Gogo Inflight Internet, the only way to access the Internet on nine major airlines such as Delta, American, U.S. Airways and Virgin Atlantic, apparently doesn’t think you need secure browsing.

Gogo, it turns out, has been intentionally issuing fake SSL certificates to its Internet users. That’s a pretty big security no-no; such certificates are basically designed to ensure that you’re connecting to a genuine site and not an imposter.

By forging these certificates, Gogo is itself acting as an imposter of sorts. When done with malicious intent, such an act is known as a man-in-the-middle attack—one in which an untrusted third party inserts itself in the middle of your communications to eavesdrop on conversations, copy messages or even interfere with traffic by blocking it or replacing real transmissions with fake ones.

See also: Meet The Internet’s Nasty New “Poodle” Attack

 The compromise was discovered by Adrienne Porter Felt, an engineer on the Google Chrome security team, when she discovered she was being served SSL certificates from Gogo while connecting to Google-owned YouTube during a flight.

Porter Felt tweeted that she believes Gogo is performing this user unfriendly behavior to block streaming video, which Gogo explicitly doesn’t support—although, as Porter Felt noted, “there are better ways to do it.”

She isn’t the only one who thinks so. As Chester Wisniewski, a security expert at Sophos, told me via email: 

Using SSL certificates for traffic shaping is at minimum unconventional and seemingly a pretty terrible idea. The ability to man in the middle someone’s traffic is a serious thing. If you don’t intend on seeing private data, don’t intercept it. I suspect there is more going on here then they are saying.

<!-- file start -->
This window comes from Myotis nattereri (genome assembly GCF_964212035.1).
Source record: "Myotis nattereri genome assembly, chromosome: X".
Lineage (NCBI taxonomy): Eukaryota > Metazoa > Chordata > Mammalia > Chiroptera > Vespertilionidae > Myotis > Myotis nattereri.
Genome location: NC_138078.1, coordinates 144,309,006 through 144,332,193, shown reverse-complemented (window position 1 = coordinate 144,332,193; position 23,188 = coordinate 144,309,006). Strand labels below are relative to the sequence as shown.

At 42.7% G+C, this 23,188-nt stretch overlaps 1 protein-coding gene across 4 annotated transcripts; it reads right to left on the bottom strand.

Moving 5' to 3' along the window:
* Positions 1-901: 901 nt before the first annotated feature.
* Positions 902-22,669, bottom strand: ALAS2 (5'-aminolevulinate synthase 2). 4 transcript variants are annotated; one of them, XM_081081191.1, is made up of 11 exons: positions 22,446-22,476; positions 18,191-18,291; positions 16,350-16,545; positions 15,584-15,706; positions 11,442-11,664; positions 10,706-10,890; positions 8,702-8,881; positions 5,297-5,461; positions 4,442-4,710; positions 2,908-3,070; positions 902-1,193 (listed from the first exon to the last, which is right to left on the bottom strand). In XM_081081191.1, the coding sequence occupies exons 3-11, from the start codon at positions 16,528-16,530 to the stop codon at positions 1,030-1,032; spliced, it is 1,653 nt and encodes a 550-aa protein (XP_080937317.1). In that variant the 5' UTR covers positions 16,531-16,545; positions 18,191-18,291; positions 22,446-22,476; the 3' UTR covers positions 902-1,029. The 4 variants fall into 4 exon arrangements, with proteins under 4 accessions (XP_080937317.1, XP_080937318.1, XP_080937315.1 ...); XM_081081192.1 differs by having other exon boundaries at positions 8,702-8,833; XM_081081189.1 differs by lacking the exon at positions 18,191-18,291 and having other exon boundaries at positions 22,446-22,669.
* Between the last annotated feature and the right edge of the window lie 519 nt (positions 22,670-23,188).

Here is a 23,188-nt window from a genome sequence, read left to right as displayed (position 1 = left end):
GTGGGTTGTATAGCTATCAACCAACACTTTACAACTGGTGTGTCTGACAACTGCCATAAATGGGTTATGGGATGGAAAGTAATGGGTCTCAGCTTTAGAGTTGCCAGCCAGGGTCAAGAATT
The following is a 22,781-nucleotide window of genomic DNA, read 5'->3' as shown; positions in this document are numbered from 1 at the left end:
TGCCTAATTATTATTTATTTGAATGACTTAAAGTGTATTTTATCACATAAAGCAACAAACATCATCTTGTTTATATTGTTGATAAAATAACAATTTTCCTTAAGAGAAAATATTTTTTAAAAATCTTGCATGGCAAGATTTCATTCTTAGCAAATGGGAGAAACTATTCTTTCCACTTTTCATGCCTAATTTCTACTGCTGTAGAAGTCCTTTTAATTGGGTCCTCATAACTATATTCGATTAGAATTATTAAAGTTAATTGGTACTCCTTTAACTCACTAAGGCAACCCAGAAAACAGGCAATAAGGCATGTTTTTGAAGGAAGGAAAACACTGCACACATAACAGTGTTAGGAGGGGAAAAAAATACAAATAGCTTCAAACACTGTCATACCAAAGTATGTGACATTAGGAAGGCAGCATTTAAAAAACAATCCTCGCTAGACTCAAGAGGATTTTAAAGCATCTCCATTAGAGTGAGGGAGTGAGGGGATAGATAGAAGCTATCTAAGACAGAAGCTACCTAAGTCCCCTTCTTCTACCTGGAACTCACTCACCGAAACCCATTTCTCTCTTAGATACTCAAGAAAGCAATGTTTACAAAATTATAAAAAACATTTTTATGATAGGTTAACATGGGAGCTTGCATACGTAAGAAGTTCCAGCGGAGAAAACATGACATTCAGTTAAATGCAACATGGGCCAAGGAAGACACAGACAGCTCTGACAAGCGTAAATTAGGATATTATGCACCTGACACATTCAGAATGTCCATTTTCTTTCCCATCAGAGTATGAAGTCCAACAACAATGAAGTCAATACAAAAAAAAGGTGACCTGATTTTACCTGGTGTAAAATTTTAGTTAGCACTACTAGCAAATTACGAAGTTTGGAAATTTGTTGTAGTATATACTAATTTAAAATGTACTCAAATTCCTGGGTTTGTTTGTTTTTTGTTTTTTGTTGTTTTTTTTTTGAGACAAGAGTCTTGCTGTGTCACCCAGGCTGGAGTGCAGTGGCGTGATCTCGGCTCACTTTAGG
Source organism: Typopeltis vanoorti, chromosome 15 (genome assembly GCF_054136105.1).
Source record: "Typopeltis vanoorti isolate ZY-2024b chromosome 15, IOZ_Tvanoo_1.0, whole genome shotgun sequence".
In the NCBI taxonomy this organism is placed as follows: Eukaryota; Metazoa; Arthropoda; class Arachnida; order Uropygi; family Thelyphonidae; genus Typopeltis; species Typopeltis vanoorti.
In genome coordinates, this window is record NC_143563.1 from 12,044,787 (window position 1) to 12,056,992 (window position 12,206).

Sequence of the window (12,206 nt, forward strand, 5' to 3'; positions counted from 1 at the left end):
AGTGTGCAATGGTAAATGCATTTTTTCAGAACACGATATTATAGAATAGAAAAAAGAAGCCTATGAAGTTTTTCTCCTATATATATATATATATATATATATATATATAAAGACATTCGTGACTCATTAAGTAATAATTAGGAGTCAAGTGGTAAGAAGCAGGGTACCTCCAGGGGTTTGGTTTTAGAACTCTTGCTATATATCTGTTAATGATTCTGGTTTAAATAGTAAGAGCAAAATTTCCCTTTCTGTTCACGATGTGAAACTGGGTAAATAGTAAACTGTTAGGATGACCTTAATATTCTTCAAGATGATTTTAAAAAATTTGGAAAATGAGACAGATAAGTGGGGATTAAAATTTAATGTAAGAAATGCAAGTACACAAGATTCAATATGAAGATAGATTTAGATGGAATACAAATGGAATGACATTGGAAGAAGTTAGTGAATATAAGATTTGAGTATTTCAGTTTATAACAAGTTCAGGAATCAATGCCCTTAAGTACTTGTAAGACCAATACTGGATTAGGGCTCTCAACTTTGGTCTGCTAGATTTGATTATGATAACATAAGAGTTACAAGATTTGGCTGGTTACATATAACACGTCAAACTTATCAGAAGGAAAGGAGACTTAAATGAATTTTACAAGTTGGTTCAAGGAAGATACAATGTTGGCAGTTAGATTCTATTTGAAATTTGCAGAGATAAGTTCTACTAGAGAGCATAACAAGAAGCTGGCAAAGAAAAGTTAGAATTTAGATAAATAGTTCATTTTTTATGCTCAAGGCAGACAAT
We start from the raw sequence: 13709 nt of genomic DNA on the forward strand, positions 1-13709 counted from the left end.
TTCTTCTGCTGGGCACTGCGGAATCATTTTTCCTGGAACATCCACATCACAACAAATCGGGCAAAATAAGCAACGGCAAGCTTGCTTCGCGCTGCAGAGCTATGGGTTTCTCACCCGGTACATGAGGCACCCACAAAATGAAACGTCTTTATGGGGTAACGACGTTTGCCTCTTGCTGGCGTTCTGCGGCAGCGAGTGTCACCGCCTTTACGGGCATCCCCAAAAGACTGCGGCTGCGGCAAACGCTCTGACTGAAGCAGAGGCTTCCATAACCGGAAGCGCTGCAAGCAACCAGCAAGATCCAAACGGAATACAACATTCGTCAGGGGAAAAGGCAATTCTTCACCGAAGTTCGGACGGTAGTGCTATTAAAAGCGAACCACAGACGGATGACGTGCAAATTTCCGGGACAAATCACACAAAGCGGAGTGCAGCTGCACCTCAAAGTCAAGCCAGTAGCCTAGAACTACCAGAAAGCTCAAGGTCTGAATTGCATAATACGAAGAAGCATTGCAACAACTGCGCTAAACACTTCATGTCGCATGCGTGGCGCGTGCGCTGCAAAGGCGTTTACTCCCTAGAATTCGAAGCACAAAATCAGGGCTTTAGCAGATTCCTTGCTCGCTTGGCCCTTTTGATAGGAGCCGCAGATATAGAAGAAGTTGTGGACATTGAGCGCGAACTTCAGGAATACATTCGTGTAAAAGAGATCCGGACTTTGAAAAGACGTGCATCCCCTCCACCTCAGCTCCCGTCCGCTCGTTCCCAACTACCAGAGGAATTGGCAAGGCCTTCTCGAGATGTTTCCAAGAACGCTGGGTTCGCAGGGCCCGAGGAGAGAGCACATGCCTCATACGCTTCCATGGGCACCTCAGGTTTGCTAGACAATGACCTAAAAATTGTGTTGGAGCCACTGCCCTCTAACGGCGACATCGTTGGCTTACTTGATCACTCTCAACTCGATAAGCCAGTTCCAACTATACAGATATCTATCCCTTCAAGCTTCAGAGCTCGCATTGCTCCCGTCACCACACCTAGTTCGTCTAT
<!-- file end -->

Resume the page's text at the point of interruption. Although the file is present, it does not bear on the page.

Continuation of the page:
Gogo denied any ulterior motives in a statement that quoted CTO Anand Chari:

Whatever technique we use to shape bandwidth, it impacts only some secure video streaming sites and does not affect general secure internet traffic. These techniques are used to assure that everyone who wants to access the Internet on a Gogo equipped plane will have a consistent browsing experience… We can assure customers that no user information is being collected when any of these techniques are being used.

But it’s also worth considering that the FCC revealed Gogo has partnered with the government to produce “capabilities to accommodate law enforcement interests” that go above and beyond what is required by law. Gogo’s privacy policy also notes that it collects several kinds of data, like cookies and device identifiers, when customers use its service.

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Christopher Soghoian, the ACLU’s principal technologist, says Gogo’s ends don’t rationalize its means. “Gogo’s desire to block streaming video sites does not justify impersonating Google to its users,” he said. “This incident serves as yet another reminder of the fact that the certificate authority system, which is an often-overlooked lynchpin of the secure web, is fragile and easy to abuse.”

Photo by Jake Setlak